By Chris Lane
By Jeff Balke
By Aaron Reiss
By Angelica Leicht
By Dianna Wray
By Aaron Reiss
By Camilo Smith
By Craig Malisow
If you're a homeowner who has seen the assessment on your house rise a significant amount, you usually protest it.
You might bring evidence to your hearing like the fact that a ton of homes in your neighborhood are in foreclosure. Surely that would have some effect on your assessment, right?
Not in Fort Bend County.
Homeowners in that suburban enclave are told bluntly that such matters as foreclosures, or how long other homes stay on the market before selling, will not be taken into account when determining a property's value.
It's state law, says Glen Whitehead, the county's chief appraiser.
"You have to use an arms-length transaction, part of which is having a willing seller and a willing buyer both trying to maximize their gain," he says. "With a foreclosure, that's not an arms-length transaction."
And using such factors as how long similar homes stay on the market would take too many resources, he says. Not to mention that some homes don't sell at first because the owners are asking too much.
On the other hand...Harris County takes both foreclosures and "market-time" into account when a homeowner presents such evidence, says Guy Griscom, the county's assistant chief appraiser.
"We definitely do," he says. "When the preponderance of sales in a particular neighborhood are all foreclosures and that is the market, then we do take it into consideration."
Apparently "state law" has some wriggle room.
"We've always fought the state, for many years, trying to get foreclosures included," says Fort Bend's Whitehead. "And I remember days when that was all there was. I remember fighting Mr. Robinson on that because he was at the state at the time."
"Mr. Robinson" is Jim Robinson, now Harris County's chief appraiser.
"I guess it depends on what side of the fence you're on," Whitehead says. "Harris County's got some unique things they do."
Griscom notes, by the way, that Harris County lowered values on more than 123,000 properties this year.
"That's more than we've done since the late '80s, early '90s, because we did have the foreclosures becoming the market in some select neighborhoods," he says.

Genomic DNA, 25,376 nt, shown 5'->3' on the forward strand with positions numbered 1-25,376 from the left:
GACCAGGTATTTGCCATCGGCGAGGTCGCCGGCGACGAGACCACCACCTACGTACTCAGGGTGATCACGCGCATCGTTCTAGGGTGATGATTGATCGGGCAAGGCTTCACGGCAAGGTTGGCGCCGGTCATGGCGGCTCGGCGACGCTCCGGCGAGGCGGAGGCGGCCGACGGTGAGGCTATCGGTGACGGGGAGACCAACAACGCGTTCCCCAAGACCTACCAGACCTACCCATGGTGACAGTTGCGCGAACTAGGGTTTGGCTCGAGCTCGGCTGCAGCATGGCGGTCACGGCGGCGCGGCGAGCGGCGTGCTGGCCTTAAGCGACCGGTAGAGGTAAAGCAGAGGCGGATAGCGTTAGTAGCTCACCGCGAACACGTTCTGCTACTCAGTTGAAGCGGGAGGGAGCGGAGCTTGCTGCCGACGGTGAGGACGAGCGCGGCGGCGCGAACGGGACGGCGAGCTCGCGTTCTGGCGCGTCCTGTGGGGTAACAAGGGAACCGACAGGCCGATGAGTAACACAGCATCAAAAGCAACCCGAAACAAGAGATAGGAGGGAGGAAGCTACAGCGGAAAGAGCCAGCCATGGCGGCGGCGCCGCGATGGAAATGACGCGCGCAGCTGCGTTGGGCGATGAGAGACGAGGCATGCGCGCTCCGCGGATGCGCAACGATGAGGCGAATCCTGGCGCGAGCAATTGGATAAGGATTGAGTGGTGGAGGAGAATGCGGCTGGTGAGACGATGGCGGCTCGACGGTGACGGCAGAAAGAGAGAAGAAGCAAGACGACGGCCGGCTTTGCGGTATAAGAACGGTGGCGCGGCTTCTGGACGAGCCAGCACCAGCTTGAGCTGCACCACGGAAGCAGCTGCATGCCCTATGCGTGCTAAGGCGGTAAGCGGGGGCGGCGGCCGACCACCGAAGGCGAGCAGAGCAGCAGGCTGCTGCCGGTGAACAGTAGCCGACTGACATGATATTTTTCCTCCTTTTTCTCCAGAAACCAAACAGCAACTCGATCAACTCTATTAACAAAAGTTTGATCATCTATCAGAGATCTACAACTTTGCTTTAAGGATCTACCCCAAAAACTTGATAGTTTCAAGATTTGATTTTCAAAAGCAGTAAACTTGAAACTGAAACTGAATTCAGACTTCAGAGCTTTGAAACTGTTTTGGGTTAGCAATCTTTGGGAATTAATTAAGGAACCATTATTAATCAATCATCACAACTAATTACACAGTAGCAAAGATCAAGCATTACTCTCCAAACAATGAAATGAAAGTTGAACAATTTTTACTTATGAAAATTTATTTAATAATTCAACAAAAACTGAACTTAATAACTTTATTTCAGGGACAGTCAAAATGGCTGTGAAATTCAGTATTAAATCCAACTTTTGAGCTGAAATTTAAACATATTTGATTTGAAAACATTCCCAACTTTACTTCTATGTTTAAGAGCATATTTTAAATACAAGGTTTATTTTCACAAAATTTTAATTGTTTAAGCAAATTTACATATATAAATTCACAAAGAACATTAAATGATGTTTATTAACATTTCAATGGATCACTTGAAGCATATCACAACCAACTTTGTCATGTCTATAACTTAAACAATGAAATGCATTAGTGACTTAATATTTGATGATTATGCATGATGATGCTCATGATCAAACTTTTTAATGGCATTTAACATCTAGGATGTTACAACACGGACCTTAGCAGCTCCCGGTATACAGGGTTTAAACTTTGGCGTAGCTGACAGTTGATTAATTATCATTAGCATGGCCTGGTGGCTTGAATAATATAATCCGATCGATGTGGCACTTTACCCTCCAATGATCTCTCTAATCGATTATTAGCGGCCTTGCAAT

We're not sure how "select" those neighborhoods are if foreclosures are the main market driver, but Griscom says they mostly involve neighborhoods of homes in the $85,000-$100,000 price range.
We suppose those property owners should just be happy they're not in Fort Bend when it comes to tax-protest time.Continuing Adventures in Customer Service
Eager as always to jump into the 21st century, even a few years late, we signed up for automatic bill pay with Reliant Energy.
Simplicity itself: Every month you'd get an e-mail saying what your bill is and Reliant would charge that amount to your credit card.
We got the first e-mail two months ago; a few weeks later we received a disconnection notice and had to pay up immediately by phone.
So when we received the latest e-mail we called Reliant customer service. We told the representative what the e-mail said: "Your Reliant Energy bill is now available; since you are signed up for automatic bill pay, no action is required on your part."
We asked if that meant no action is required on our part; when we somehow heard "no, you still have to mail a check" we started the recorder.
Reliant Rep: As far as that part, it's most likely meaning that you don't have to worry about taking any further action meaning in your request for automatic bill pay again, or anything like that, because it's currently processing.
ME: All right. I don't want to get argumentative, but "...since you signed up for automatic bill pay, no action is required on your part" — does that not say, in simple English, that I don't have to do anything and the bill will take care of itself?
RR: No sir, that's not what it's meaning. Honestly, I'm looking at your account and it's not showing that you're on recurring payment.
ME: And I'm looking at an e-mail that says the bill is there, but I am signed up for automatic bill pay so no action is required. That seems to me to be pretty clear...What does "no action is required on your part" mean? How can that mean "You still have to [take some action to] pay your bill"? "No action" pretty clearly means "no action," right?
RR: No. Well, it — maybe I'm understanding it a different way than you are, because when I hear it it basically means that "I don't have to do anything else as far as sending in another request [for automatic bill pay] or anything like that...
ME: But doesn't it say "since you are signed up for automatic"? It doesn't say anything about "We're still processing your request"...
[Back and forth continues. Signing up for automatic bill pay can "take one or two bill cycles," I'm informed.]
ME AGAIN: All right. But I assume that I will get an e-mail when it does go into effect, right?
RR: Mmmmm. Possibly. Unfortunately, I don't know that part, sir.
ME: [Utterly defeated] All right.